And yes, she made breathtaking mistakes. Her 2011 decision to close all of Germany’s nuclear power stations in the wake of Fukushima was either a kneejerk reaction, or a cunning plan to win over Germany’s Green voters. The need to replace nuclear led her to keep filthy brown coal power stations open and to support the Nordstrom gas pipeline which feeds German industry’s maw directly from Russia. As a result, Germany is incredibly vulnerable to energy blackmail from Moscow, Putin’s regime has been mightily succoured, and the average German citizen now produces getting on for twice as much atmospheric carbon as the average Frenchman or Brit.

When she unilaterally decided in autumn 2015 to open Germany (and thereby, in practice, Europe) to mass immigration from the Middle East and elsewhere, one can only imagine that she was trying to recapture the moral high ground from the likes of Yanis Varoufakis, who had been telling the world that in the wake of the financial crash she was acting like some kind of economic Nazi (images of Merkel sporting a Hitler moustache were seen all over southern Europe and even in Ireland).

As the rest of Europe predictably failed to follow her high-minded, high-handed lead, Germany seemed for a while to be tottering on the edge of serious public discontent: just think back to 2016 and 2017, when gloomy liberals and delighted Trump-and-Brexit boosters were both intoning that the AfD was going to break out from its base in the old East Germany and tear into the CDU. Some in Merkel’s party itself were proclaiming that the only way to survive was to “close off the right flank” (die rechte Flanke schliessen) — i.e., adopt the AfD’s policies.

History must have been in the mood to make things pretty obvious for once, since it has given us the most perfect mathematical example of how, and how not, to deal with loud-mouthed populism. In 2017, the AfD won 12.6% of the national vote. That is, of course, exactly the same as Ukip won here in 2015. And look now at the tale of these two conservative parties.

The spineless David Cameron felt besieged by the people who eminent Tory predecessors had called “bastards” (John Major) and like “some demented Marxist sect” (Douglas Hurd) — and who he himself allegedly called “swivel-eyed loons”. So he rolled over and gave them the referendum he didn’t want himself, and which was the only way they would ever be able to enact their anti-EU, Anglosphere fantasies. He was blithely sure he would win, and hence become unchallengeable.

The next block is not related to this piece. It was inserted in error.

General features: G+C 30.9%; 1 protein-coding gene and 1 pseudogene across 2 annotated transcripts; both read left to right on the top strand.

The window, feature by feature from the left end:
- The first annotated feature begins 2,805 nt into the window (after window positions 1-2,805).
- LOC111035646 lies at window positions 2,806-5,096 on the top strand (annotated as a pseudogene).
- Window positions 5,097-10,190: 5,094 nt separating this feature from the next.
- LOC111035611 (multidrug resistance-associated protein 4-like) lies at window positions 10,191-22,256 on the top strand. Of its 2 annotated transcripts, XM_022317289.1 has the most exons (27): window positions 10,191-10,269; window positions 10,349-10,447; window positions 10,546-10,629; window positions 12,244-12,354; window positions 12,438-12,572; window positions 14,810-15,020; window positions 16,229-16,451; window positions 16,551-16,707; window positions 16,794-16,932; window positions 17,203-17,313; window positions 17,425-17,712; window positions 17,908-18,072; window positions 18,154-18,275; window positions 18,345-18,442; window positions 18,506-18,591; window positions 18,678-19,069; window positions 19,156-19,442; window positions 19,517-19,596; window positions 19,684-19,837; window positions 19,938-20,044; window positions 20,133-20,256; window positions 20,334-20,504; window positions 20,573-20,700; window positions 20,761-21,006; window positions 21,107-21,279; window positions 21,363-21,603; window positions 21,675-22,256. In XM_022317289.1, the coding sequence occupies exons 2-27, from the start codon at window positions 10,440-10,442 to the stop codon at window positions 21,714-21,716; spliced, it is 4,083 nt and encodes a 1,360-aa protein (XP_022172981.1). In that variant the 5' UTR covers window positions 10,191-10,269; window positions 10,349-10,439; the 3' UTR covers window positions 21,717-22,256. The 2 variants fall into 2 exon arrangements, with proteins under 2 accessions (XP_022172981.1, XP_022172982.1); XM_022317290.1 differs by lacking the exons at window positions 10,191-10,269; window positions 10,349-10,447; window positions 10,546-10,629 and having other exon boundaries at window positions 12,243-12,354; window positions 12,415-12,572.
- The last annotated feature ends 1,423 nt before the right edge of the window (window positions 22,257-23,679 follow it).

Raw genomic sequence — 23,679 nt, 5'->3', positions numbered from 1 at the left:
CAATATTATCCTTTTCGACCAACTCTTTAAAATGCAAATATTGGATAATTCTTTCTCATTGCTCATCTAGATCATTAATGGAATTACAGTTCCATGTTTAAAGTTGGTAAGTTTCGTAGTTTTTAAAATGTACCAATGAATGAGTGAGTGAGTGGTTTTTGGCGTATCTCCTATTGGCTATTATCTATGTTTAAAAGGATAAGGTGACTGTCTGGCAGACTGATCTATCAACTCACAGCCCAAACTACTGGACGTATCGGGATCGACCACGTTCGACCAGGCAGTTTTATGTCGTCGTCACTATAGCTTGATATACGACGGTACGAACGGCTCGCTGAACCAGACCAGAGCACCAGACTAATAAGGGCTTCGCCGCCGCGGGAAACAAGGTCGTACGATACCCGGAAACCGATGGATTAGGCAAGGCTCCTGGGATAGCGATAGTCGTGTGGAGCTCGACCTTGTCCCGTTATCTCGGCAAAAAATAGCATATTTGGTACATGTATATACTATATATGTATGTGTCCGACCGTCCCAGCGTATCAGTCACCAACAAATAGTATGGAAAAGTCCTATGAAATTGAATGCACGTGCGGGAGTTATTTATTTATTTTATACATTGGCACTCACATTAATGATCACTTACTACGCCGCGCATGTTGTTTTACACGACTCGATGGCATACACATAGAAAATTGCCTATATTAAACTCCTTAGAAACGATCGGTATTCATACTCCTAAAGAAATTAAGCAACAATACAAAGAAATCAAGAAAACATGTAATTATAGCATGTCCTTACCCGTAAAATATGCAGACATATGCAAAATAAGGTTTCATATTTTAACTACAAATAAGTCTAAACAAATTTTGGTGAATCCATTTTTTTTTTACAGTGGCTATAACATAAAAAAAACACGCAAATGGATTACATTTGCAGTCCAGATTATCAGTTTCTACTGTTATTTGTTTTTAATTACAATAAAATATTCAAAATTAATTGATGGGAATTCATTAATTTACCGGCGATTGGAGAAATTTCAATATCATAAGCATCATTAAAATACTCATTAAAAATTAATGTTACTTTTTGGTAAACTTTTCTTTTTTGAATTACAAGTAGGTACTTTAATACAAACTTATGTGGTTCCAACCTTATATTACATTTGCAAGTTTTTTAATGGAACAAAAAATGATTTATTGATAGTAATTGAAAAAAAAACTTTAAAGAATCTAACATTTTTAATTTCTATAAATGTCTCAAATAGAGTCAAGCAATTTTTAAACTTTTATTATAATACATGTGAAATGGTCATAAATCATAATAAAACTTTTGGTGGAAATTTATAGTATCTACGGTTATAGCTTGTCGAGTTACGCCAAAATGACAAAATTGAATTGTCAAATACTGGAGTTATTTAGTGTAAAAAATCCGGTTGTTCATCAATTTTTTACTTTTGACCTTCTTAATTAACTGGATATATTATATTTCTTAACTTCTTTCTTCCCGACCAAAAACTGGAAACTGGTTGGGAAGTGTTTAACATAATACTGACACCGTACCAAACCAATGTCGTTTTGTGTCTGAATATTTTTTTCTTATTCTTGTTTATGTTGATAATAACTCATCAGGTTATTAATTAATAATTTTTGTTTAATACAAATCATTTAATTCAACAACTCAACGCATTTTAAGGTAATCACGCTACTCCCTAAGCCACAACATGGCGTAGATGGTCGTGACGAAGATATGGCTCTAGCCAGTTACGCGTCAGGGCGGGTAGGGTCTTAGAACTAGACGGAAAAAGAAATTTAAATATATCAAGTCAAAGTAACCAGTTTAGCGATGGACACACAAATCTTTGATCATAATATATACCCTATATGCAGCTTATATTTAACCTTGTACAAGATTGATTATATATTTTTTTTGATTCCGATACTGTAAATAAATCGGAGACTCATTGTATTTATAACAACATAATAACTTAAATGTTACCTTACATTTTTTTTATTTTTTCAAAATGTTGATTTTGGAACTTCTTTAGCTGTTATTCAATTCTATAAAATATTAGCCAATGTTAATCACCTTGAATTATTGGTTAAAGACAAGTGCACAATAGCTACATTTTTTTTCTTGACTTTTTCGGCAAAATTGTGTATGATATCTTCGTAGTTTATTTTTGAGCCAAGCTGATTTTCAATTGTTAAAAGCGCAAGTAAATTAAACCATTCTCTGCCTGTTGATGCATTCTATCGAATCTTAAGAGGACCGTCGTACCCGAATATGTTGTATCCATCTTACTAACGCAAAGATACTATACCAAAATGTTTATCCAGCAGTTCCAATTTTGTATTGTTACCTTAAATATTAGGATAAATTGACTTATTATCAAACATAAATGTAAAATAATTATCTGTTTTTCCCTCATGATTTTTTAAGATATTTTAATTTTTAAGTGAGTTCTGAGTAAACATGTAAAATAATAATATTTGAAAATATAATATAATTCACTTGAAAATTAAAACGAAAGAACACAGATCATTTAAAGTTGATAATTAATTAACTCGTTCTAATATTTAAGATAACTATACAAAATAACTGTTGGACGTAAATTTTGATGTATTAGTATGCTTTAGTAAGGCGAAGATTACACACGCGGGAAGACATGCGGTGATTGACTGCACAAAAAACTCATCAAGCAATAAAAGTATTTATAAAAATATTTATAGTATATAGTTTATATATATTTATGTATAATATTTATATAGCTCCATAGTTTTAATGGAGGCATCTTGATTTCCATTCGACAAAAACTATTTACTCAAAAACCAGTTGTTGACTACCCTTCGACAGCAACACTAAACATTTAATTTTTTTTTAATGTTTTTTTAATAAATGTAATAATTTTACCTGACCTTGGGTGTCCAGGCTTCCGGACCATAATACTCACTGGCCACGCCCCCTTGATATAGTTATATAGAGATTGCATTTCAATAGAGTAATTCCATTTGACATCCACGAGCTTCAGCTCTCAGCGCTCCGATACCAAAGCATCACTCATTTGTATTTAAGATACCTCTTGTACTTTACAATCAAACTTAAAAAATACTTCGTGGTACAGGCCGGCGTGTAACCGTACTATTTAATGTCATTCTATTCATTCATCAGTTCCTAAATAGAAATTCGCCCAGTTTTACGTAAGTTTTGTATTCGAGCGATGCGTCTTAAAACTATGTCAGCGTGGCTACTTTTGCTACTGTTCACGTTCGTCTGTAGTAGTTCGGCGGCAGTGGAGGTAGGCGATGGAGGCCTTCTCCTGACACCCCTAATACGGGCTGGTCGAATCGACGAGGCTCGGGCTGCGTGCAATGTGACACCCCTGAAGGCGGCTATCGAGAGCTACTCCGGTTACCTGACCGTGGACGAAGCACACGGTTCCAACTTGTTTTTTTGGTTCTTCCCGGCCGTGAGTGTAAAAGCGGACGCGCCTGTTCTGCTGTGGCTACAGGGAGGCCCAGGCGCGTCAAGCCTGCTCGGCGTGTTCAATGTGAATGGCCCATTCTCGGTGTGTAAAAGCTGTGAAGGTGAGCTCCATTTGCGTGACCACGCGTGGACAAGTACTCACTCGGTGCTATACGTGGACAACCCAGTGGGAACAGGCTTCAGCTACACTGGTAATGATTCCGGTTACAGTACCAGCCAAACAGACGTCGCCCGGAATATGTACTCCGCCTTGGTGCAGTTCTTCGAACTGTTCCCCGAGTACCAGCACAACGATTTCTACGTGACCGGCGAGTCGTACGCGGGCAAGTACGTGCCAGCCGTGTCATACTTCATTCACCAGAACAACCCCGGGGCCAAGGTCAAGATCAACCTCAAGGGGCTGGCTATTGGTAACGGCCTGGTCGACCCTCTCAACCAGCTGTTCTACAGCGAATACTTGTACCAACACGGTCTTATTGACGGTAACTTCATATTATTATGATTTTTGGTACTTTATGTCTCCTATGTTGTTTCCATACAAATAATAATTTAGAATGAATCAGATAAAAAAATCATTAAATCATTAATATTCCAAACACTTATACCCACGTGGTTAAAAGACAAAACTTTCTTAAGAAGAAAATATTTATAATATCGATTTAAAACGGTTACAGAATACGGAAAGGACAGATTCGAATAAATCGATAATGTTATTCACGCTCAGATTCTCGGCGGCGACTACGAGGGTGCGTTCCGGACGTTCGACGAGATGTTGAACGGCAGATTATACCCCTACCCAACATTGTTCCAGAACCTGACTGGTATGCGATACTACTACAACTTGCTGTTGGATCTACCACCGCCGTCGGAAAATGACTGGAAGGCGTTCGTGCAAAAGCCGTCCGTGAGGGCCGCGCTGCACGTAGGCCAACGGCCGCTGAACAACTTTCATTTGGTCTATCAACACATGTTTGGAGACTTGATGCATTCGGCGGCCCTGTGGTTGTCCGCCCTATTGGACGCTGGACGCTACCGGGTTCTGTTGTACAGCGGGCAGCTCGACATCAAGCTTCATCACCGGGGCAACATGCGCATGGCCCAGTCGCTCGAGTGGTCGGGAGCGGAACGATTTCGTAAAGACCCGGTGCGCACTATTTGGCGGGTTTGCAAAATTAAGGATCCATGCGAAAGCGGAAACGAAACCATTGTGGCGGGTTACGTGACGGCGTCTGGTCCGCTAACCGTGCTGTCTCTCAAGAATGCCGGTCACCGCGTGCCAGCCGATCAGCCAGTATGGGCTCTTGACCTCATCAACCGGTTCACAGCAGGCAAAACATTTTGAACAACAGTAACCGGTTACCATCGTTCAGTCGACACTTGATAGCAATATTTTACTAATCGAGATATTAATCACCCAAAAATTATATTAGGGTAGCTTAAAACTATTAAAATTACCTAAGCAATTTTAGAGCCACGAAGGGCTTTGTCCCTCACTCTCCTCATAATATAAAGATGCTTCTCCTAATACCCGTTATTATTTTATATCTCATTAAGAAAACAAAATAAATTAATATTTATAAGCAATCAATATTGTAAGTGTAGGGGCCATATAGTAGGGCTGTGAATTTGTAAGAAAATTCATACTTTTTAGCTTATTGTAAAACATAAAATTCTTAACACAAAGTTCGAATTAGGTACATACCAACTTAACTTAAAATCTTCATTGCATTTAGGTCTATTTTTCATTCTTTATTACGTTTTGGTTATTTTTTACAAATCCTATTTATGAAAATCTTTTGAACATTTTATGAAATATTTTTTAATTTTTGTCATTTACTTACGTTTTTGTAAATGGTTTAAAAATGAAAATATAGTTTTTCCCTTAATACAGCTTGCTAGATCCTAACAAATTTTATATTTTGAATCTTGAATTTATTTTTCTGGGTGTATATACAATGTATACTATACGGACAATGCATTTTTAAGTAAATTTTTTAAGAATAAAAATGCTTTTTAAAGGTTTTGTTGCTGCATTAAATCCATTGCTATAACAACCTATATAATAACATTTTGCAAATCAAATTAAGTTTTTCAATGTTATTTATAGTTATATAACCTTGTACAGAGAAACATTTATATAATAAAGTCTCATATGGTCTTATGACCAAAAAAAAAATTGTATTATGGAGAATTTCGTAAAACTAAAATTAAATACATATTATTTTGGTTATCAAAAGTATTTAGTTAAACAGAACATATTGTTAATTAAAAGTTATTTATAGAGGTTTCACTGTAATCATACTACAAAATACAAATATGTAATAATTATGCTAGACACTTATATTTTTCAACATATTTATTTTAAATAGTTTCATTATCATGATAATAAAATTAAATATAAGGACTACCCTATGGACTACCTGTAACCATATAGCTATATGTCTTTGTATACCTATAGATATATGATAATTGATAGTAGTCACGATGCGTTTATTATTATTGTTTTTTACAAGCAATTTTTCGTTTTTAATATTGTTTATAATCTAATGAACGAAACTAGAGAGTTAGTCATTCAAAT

The stout Angela Merkel thought otherwise: I have twice been told by a German insider (I can’t name him, but he is undoubtedly of the status to have been the eyewitness he says he was) that at the 2015 G7 meeting at Schloss Elmau, Merkel, Cameron’s best friend in Europe, personally begged him not to hold his utterly needless referendum and “throw away 800 years of parliamentary rule”. But what? Have patience? See things quietly through? Make a rational, cross-party deal for what the vast majority of MPs on both sides agreed was the good of the country? Not he. If Angela Merkel had been Germany’s David Cameron, God alone knows where we would now be.

Instead, she stuck to her guns. She toughed it out. She refused point blank to trim her course in order to pick up AfD voters, or ever to countenance any form of coalition with the populist Right, even when siren voices urged it. The result is that the AfD, far from making any further advances into the old German West, is retreating even in its eastern fastnesses.

She may have made her mistakes, but when the healing sleep of time (as Goethe called it in Faust) has washed away her quotidian errors, she will be remembered as the leader who carried the CDU, not the other way around, and who saved the West in its hour of trial. And as she leaves the stage, irrespective of which coalition Germany ends up with, she will be able to say, like a German Mr Chips, “I thought I heard you — one of you — saying it was a pity Mutti never had any children 
 But I have, you know 
 I have 
 look, thousands of them – and all of them decent Western Centrists!”

Ave et vale, Angela Merkel, and thank God you were there when we needed you.

James Hawes’s The Shortest History of Germany is out in over 20 countries. The Shortest History of England is just out.